Return to the Heating & Air Conditioning Forum | Post a Follow-Up

 o
Heat pump Thermostat

Posted by bus_driver (My Page) on
Mon, Mar 25, 13 at 8:43

With my heat pumps, I rarely change the thermostat settings. Except for one of "those special nights" when it is bumped up 4 or 5 degrees for a couple of hours.
It appears that once the auxiliary heat is engaged, it stays that way until the thermostat is fully satisfied. For example, raising the thermostat just one degree does not normally engage the auxiliary heat. But raising it 4 degrees soon starts the auxiliary and it stays in that mode even when the temperature rises to within 1 degree of the increased setting. Are there any thermostats that do not operate this way?


Follow-Up Postings:

 o
RE: Heat pump Thermostat

A ‘Smart Recovery’ ‘Learning’ thermostat would be able to determine at what time your system would have to turn on to reach your desired set point and hour of day without engaging the backup. The backup is called for whenever there is a demand for heat and the temperature differential between temperature and set point is 2 degrees or greater. This ‘Smart Recovery’ only works with programmed setbacks if I’m not mistaken.

As described, your thermostat is behaving as it should.

SR


 o
RE: Heat pump Thermostat

I agree with above post. Unless you use setbacks, I would leave well enough alone.

IMO


 o
RE: Heat pump Thermostat

I think the OP wants to be able to push up the thermostat 4-5 degrees during any given night and not have the auxiliary heat on until the thermostat is satisfied. Other than that there are no set back periods.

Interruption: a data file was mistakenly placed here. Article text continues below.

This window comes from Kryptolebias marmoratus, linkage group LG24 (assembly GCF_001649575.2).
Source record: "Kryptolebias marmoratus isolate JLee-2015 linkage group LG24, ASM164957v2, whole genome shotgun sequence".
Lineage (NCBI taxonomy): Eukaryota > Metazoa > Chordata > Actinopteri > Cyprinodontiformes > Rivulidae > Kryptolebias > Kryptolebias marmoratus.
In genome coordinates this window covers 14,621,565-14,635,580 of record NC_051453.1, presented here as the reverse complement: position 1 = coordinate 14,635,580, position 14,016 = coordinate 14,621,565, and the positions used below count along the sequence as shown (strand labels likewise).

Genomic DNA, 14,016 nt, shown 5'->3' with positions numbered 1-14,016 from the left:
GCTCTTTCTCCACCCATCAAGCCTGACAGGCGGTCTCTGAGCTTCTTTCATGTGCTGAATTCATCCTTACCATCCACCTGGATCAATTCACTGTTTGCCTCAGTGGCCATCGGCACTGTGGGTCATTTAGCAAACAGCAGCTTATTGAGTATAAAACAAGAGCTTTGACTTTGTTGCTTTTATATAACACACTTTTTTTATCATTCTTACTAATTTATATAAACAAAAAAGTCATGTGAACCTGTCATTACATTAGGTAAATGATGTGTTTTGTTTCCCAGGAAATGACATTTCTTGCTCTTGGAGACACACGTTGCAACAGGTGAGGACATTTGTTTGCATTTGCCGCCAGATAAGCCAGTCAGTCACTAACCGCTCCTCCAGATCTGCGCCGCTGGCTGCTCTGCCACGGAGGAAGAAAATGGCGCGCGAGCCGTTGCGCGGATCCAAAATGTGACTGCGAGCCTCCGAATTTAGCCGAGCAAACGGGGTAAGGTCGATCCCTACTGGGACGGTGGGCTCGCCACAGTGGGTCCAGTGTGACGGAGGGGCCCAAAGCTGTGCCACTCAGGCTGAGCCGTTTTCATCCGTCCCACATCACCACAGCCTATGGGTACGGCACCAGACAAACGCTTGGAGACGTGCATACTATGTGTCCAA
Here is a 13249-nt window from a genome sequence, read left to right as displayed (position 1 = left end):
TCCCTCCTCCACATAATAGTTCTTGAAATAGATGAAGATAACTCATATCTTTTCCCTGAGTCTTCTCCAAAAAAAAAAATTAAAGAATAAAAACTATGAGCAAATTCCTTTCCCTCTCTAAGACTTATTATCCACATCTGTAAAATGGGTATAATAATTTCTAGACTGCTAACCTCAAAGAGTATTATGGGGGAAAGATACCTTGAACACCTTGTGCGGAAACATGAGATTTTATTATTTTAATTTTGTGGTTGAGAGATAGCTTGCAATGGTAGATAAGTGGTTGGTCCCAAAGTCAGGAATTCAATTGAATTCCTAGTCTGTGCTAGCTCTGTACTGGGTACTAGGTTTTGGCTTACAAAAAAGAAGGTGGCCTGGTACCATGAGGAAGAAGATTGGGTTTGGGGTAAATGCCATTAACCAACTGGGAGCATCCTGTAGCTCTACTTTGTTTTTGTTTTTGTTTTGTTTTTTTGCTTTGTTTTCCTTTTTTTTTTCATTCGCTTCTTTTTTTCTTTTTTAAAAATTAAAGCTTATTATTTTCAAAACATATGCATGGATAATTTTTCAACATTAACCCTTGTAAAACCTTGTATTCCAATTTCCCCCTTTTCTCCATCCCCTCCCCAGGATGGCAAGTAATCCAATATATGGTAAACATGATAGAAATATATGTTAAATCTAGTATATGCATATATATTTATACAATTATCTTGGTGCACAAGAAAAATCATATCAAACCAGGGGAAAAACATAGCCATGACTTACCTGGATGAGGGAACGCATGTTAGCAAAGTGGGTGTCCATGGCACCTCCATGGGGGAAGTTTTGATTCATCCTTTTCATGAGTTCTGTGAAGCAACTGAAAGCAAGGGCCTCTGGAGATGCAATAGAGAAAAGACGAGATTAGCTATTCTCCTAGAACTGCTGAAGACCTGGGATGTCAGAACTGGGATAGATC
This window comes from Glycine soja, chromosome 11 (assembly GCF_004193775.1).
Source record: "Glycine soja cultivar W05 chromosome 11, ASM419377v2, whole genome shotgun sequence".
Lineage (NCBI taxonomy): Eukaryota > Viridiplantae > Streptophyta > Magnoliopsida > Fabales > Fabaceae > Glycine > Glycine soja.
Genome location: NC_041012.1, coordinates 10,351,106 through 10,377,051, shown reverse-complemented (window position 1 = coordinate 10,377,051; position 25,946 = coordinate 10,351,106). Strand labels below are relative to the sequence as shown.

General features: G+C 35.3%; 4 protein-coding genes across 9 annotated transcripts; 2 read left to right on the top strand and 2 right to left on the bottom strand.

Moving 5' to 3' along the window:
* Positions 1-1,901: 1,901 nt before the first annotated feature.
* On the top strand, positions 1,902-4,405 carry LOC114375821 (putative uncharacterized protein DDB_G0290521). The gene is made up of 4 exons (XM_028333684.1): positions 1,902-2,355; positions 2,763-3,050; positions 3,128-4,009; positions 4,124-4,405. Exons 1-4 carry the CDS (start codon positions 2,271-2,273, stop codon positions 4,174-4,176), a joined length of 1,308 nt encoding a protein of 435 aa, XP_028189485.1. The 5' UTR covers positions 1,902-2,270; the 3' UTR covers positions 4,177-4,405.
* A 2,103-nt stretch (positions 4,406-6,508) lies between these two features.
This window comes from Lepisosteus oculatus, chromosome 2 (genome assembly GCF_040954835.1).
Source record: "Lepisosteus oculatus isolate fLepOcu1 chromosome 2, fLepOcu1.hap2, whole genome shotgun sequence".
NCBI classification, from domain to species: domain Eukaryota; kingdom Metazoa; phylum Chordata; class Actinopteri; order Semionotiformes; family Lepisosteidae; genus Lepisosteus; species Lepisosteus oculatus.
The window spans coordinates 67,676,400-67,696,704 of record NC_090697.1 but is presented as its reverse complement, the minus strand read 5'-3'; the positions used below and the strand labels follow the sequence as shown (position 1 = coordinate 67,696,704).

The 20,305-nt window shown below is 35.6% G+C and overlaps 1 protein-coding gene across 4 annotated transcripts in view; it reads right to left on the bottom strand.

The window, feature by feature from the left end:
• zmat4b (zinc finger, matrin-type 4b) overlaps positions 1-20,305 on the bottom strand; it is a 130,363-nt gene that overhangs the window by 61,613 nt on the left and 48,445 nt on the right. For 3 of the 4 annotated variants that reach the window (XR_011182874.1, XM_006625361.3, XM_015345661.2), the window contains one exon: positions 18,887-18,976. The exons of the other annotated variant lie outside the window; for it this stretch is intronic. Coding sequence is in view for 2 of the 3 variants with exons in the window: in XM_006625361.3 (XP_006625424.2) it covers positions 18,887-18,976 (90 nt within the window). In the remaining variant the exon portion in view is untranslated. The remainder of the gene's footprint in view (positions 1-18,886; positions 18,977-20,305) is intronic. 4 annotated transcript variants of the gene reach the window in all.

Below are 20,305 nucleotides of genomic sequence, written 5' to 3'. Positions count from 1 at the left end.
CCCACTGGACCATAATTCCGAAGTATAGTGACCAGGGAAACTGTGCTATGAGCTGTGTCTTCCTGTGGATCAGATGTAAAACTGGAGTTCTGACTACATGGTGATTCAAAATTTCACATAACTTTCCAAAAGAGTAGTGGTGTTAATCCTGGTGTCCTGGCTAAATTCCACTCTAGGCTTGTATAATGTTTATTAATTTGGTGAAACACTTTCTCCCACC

A possible solution would be to install an thermostat which has an external temperature sensor. You can then lock out the auxiliary heat whenever the outside temperature is above a setting you can program. A thermostat like the Honeywell Vision Pro could do this. A typical outdoor temperature setting would be 35 degrees. You would have to experiment what temperature works well with your heat pump. The drawback is it will take longer to raise the temperature, but you will save some money by not using the electric heat strips.


 o
RE: Heat pump Thermostat

A 4-5 degree setback on heating or cooling is too much for a Heat Pump and especially if HP is very close on BTUs to the load calc design temperatures. I would never recommend that.

I would also suggest false economy as well. Using heat strip thermostat would be satisfied fast. Without heat strip heat pump might struggle to recover and run continuously for hours. Then there is the comfort factor to take into consideration.

IMO


 o
RE: Heat pump Thermostat

My question is answered. Thanks.


 o Post a Follow-Up

Please Note: Only registered members are able to post messages to this forum.

    If you are a member, please log in.

    If you aren't yet a member, join now!


Return to the Heating & Air Conditioning Forum

Information about Posting

  • You must be logged in to post a message. Once you are logged in, a posting window will appear at the bottom of the messages. If you are not a member, please register for an account.
  • Posting is a two-step process. Once you have composed your message, you will be taken to the preview page. You will then have a chance to review your post, make changes and upload photos.
  • After posting your message, you may need to refresh the forum page in order to see it.
  • Before posting copyrighted material, please read about Copyright and Fair Use.
  • We have a strict no-advertising policy!
  • If you would like to practice posting or uploading photos, please visit our Test forum.
  • If you need assistance, please Contact Us and we will be happy to help.


Learn more about in-text links on this page here